This post is from Haidee Hicks, who is completing her PhD at RMIT University. Her research focuses on international students’ learning during social work field placement. Haidee is also a Sessional Academic at RMIT University and Victoria University. Haidee asks what could a regular research symposium do for Trans-Tasman Social Work and Welfare Education PhD and Early Career Researchers? Haidee answers through reflecting on her own experience attending such a forum at Sofia University, Bulgaria in 2014.
I have recently been reflecting on my experience as a social work researcher, and specifically as a doctoral researcher located within the broader social work discipline in Australia. Questions such as: what is likely to happen to my “original contribution to knowledge”? How might that be disseminated? Who is listening? Is there an opportunity to engage in a critical dialogue with other researchers within the profession? Research from the United States perspective from Maynard et al. (2014) confirms the low rates of publication of dissertations in the United States and that only 28.8% are published and “enter into the discourse of the social work profession” (p. 1045).
In September 2016, ANZSWWER launched The “New Voices in Social Work” Research Symposium at the Symposium held in September in Townsville. This Symposium is an opportunity to disseminate social work knowledge and research. It is an opportunity for PhD and ECR Research Symposium to contribute to scholarly discourse in Australian and New Zealand through a collaborative approach. It will provide forum for PhD and Early Career Researchers to receive feedback and comments in relation to the progress of their research from an experienced Panel of social work thesis supervisors. This Panel will comprise 4-6 members who will provide feedback and comment in relation to the progress of presenters’ research.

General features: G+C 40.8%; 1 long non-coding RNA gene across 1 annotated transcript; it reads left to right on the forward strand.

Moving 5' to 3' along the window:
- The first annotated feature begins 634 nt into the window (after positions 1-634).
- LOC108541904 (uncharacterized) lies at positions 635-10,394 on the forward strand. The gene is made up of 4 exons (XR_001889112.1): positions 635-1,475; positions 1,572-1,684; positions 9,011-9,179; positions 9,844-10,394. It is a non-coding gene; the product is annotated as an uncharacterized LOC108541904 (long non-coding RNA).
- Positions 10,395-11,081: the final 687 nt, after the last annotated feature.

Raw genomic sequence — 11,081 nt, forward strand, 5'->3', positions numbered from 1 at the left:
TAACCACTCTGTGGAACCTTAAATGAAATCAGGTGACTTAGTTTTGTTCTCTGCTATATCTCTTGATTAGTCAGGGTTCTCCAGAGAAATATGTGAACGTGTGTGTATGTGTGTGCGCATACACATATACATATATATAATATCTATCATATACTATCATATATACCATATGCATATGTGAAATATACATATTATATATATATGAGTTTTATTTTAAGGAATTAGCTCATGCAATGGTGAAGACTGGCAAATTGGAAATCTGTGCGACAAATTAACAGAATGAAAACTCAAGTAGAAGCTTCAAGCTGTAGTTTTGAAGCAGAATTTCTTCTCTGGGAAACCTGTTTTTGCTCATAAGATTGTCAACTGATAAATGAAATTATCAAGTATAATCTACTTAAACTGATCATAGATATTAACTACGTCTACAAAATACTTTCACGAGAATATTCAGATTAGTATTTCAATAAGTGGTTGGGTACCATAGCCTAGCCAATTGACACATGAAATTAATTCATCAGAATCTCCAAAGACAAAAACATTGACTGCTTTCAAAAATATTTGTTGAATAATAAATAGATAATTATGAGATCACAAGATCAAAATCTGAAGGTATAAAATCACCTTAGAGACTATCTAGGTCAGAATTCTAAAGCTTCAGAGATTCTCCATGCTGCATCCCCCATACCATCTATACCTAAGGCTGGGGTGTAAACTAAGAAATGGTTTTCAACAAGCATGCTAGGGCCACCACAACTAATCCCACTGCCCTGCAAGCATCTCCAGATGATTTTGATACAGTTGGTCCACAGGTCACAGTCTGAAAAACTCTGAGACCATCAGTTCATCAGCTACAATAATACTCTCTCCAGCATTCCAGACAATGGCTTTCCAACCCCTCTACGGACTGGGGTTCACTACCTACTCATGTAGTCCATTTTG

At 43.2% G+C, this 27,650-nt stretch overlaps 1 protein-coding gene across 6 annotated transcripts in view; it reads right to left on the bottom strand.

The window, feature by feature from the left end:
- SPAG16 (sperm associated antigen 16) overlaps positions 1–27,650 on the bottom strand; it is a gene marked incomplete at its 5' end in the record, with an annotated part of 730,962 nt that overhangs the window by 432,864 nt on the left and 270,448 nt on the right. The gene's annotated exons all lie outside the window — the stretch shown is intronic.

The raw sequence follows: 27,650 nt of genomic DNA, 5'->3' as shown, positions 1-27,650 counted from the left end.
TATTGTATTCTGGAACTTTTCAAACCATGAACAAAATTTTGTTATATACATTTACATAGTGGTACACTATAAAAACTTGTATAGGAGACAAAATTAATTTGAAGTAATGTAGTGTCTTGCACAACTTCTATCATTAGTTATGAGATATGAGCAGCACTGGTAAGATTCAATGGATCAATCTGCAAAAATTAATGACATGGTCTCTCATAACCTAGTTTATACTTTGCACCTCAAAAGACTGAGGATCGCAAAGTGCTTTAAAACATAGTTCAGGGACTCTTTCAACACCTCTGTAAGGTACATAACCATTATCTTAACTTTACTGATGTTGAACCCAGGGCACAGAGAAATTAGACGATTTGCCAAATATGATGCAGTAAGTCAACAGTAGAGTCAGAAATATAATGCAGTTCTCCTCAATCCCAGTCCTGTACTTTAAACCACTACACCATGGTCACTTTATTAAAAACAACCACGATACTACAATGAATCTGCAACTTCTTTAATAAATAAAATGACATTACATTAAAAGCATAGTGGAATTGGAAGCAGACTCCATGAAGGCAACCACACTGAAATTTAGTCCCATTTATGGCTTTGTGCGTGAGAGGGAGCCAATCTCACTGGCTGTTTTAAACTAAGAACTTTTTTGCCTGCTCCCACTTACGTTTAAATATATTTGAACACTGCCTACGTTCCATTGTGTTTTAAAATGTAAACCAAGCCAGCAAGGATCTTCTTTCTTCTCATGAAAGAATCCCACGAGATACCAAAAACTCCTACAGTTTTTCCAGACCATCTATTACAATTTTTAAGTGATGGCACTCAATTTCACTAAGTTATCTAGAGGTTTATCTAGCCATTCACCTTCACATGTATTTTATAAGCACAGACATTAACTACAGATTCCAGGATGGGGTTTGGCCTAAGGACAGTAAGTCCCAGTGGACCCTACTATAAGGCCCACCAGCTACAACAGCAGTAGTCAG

In August 2014, my PhD Supervisor, Professor Charlotte Williams (RMIT University) and I travelled to Sofia, Bulgaria to attend the TISSA Conference (The International ‘Social Work
& Society’ Academy) http://www.tissa.net/ that includes a Pre-Conference of the PhD Network. This Pre-Conference offers PhD students an opportunity to present their research to a panel of approximately ten academics who are experienced in doctoral supervision. It specifically offers students an opportunity to present an aspect of their research for further comment and feedback from the Panel. The panel spanned a number of countries – Switzerland, Germany, Bulgaria, United Kingdom, Sweden and Australia – and offers a broad, global perspective and analysis to presenters. In relation to my own PhD research, I was at the ‘Confirmation of Candidature’ stage, so the feedback related to research design, methodology and some discussion in relation to conceptual frame of the research.
Auspiced by ANZSWWER, the “New Voices in Social Work Research” Symposium – also draws on some of the TISSA model: it too will be a “cooperation between universities and institutions” and allow for a “broad international connection for a critical discourse about social professions” http://www.tissa.net/. Attending TiSSA, highlighted for me the need to collaborate across a broader research community of practice.
The focal point of a research symposium is in itself important for individuals – but also important in relation to connecting us as a community of researchers. It also an opportunity to strengthen the research capacity of the social work profession through developing the skills and knowledge of emerging researchers. This symposium offers an important opportunity for dissemination of knowledge within the collaborative Trans-Tasman research network that ANZSWWER continues to promote.
If you are interested in participating in the ANZSWWER New Voices in Social Work Research Symposium to be held in 2017 you can register your interest here by emailing us at email@example.com